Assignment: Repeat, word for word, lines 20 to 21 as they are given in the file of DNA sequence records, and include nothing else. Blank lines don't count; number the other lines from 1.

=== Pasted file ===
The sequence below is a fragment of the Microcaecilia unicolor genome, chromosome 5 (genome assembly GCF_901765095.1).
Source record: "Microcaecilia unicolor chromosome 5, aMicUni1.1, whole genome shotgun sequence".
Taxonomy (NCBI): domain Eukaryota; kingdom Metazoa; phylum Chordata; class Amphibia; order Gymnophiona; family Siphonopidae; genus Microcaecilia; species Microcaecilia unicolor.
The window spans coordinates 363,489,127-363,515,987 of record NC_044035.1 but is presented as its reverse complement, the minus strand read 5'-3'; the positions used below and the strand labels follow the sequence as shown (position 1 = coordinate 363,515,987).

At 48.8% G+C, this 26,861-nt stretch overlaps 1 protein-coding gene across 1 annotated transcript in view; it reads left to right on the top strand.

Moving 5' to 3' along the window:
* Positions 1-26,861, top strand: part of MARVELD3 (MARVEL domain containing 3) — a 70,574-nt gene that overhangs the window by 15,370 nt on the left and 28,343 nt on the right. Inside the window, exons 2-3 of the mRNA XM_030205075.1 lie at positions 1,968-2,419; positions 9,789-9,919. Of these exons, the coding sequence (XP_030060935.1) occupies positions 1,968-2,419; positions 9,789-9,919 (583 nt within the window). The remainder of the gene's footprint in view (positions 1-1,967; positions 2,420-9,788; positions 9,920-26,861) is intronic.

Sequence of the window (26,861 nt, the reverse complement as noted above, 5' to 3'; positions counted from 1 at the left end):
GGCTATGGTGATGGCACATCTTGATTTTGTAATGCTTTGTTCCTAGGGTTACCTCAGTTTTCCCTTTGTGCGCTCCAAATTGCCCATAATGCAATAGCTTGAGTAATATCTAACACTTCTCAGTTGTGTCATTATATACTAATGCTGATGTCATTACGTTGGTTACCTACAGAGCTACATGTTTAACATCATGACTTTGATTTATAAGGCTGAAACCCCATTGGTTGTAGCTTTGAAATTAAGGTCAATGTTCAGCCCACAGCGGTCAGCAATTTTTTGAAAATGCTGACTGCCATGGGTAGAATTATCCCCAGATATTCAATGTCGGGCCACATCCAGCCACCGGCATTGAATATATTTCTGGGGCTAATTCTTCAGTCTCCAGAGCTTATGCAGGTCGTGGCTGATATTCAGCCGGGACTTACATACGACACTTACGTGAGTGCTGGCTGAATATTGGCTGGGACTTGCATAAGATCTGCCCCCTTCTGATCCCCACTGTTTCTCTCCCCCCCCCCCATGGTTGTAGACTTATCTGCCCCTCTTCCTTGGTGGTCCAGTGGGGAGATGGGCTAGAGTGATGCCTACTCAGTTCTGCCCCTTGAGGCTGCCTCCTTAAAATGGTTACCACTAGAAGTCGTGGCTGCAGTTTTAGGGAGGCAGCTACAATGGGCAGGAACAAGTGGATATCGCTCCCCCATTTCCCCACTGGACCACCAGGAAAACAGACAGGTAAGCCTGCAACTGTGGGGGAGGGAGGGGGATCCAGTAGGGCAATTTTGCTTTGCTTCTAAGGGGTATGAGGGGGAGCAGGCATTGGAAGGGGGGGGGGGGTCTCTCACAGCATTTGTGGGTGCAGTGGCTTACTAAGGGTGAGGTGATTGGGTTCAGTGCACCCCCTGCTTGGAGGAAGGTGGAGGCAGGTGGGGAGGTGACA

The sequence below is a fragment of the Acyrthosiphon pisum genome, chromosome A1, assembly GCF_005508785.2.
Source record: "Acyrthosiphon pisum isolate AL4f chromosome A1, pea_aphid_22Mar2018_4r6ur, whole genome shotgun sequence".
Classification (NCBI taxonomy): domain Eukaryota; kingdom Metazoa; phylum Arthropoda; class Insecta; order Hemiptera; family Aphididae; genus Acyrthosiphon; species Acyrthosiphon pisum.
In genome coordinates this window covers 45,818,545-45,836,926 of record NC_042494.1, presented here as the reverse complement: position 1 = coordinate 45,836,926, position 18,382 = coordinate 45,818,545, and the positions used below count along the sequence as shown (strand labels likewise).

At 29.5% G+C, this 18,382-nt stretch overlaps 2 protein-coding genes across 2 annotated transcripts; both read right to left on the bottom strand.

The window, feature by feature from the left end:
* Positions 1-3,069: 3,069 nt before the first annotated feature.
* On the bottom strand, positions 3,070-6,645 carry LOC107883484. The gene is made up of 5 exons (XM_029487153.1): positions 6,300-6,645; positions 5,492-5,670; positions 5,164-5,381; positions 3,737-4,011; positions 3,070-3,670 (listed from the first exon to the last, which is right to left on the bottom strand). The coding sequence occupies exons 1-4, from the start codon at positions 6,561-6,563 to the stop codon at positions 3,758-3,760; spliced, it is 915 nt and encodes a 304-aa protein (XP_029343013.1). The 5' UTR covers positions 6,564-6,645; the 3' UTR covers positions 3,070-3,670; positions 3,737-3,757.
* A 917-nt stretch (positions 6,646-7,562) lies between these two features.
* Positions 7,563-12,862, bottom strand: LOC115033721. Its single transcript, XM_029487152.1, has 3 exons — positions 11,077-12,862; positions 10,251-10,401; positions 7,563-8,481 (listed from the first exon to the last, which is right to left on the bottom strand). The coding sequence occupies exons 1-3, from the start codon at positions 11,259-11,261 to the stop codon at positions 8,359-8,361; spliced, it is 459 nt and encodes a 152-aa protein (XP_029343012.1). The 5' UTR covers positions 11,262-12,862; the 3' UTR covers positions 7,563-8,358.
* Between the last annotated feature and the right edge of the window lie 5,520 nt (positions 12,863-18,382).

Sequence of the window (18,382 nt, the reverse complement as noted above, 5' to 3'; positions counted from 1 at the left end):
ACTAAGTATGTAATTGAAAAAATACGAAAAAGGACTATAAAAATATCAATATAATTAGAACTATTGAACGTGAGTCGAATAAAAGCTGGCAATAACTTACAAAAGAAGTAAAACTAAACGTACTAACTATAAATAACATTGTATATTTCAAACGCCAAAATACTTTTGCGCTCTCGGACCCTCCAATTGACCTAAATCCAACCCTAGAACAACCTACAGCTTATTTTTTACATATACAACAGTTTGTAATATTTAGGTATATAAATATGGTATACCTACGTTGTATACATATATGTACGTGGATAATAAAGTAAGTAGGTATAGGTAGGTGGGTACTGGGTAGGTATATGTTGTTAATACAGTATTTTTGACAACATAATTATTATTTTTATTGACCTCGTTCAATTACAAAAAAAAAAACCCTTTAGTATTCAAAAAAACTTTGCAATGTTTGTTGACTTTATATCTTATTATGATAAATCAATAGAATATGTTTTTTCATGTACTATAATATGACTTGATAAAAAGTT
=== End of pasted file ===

* Between the last annotated feature and the right edge of the window lie 5,520 nt (positions 12,863-18,382).

Sequence of the window (18,382 nt, the reverse complement as noted above, 5' to 3'; positions counted from 1 at the left end):